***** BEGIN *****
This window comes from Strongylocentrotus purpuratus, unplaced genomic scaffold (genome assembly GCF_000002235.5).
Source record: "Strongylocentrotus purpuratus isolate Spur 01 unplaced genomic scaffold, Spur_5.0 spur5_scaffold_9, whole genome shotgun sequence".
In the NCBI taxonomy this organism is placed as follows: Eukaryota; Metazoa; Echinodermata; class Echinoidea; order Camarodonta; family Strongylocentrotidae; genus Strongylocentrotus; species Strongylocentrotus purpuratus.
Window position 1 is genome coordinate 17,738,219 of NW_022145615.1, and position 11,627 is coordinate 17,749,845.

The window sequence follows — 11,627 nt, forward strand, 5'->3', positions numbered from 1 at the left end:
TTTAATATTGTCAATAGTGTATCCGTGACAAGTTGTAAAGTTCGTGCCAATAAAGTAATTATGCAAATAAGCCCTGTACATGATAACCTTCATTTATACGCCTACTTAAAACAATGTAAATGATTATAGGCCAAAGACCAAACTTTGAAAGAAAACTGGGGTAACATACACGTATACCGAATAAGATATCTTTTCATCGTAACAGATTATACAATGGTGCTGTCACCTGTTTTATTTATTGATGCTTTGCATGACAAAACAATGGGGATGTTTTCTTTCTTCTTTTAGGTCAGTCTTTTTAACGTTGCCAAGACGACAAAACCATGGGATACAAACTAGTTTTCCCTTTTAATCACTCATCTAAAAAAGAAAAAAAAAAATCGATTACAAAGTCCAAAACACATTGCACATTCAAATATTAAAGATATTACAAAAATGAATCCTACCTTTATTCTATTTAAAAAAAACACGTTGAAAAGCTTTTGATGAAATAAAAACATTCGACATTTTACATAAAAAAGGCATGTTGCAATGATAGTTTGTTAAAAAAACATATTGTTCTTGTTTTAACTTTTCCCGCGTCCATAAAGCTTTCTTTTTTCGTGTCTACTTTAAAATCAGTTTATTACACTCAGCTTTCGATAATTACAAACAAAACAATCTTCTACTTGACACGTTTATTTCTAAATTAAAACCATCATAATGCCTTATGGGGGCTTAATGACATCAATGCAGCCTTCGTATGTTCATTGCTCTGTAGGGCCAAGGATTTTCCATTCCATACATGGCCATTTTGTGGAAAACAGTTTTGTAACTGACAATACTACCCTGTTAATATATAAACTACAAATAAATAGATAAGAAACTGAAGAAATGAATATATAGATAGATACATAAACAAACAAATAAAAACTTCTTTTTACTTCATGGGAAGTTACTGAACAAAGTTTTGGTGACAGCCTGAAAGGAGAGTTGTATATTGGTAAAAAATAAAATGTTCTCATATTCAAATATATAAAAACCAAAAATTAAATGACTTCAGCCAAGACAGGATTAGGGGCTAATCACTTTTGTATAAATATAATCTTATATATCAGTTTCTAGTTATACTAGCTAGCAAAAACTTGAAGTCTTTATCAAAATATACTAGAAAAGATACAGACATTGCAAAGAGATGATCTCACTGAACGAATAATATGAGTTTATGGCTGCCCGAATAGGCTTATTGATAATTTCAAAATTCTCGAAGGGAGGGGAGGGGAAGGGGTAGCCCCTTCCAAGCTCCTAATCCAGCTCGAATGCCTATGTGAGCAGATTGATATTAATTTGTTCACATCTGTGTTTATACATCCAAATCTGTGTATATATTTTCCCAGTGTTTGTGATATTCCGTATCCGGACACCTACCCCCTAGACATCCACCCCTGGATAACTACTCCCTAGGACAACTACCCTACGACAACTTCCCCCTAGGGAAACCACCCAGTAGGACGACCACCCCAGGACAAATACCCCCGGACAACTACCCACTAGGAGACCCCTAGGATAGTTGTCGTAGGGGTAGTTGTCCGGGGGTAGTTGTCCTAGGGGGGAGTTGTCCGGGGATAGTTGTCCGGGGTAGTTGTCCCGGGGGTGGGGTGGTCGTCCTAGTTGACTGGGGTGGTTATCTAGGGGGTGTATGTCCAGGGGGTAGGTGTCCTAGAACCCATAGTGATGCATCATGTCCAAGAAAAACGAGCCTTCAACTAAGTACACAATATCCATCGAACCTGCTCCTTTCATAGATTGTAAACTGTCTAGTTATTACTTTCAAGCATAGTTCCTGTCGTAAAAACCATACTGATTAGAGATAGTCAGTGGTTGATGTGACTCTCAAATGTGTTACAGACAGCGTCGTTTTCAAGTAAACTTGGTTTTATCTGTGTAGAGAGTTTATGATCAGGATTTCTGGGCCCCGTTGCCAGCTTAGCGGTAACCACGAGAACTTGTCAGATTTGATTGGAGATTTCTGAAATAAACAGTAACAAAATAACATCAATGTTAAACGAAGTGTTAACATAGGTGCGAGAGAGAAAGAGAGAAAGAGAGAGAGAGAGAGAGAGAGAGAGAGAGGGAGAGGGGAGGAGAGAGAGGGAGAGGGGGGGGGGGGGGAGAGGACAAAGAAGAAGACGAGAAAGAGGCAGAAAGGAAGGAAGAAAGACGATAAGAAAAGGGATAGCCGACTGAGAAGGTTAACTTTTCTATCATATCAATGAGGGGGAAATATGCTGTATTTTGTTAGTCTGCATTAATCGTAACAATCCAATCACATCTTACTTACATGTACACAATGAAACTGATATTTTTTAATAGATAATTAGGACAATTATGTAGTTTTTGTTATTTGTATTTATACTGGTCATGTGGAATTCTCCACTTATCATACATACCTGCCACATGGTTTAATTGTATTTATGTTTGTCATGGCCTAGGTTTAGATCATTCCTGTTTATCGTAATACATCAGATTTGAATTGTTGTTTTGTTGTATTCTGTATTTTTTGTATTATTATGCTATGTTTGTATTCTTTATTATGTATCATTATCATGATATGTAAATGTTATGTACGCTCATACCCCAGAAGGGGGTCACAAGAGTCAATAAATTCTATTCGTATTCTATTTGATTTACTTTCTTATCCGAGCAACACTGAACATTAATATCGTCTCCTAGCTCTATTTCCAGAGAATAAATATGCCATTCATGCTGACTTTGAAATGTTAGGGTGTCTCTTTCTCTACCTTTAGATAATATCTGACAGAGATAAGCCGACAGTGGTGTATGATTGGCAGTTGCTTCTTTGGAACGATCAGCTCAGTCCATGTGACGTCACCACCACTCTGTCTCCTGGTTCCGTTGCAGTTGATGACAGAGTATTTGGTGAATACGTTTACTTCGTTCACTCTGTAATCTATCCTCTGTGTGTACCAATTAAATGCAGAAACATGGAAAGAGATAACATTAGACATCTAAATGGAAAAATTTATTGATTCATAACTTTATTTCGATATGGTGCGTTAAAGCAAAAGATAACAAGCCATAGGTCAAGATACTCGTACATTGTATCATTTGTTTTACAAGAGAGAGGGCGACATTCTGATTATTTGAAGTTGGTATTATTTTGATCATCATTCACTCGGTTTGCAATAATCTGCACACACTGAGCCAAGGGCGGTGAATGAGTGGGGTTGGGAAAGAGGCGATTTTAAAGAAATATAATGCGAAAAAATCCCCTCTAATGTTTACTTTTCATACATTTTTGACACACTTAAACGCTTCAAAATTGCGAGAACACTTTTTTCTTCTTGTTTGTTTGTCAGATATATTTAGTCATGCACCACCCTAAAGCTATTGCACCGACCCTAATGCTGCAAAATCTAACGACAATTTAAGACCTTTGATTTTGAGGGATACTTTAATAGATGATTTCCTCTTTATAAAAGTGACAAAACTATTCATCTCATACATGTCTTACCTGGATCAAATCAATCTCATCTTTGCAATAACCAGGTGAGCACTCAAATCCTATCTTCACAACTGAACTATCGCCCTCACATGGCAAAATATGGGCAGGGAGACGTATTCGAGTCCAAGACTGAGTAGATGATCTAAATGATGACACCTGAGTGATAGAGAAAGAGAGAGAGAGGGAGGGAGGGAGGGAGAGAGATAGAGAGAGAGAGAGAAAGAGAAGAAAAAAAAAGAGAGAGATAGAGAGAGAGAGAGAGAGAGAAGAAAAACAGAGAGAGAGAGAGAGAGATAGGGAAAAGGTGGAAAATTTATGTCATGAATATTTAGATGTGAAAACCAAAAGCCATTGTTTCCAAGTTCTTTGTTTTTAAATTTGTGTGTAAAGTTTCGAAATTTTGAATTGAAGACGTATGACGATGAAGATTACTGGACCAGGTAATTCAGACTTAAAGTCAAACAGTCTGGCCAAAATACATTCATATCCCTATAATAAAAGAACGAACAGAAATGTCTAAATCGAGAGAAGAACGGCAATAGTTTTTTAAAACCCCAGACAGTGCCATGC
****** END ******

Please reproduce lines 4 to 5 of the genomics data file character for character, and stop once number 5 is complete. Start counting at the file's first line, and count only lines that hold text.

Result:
Window position 1 is genome coordinate 17,738,219 of NW_022145615.1, and position 11,627 is coordinate 17,749,845.

The window sequence follows — 11,627 nt, forward strand, 5'->3', positions numbered from 1 at the left end: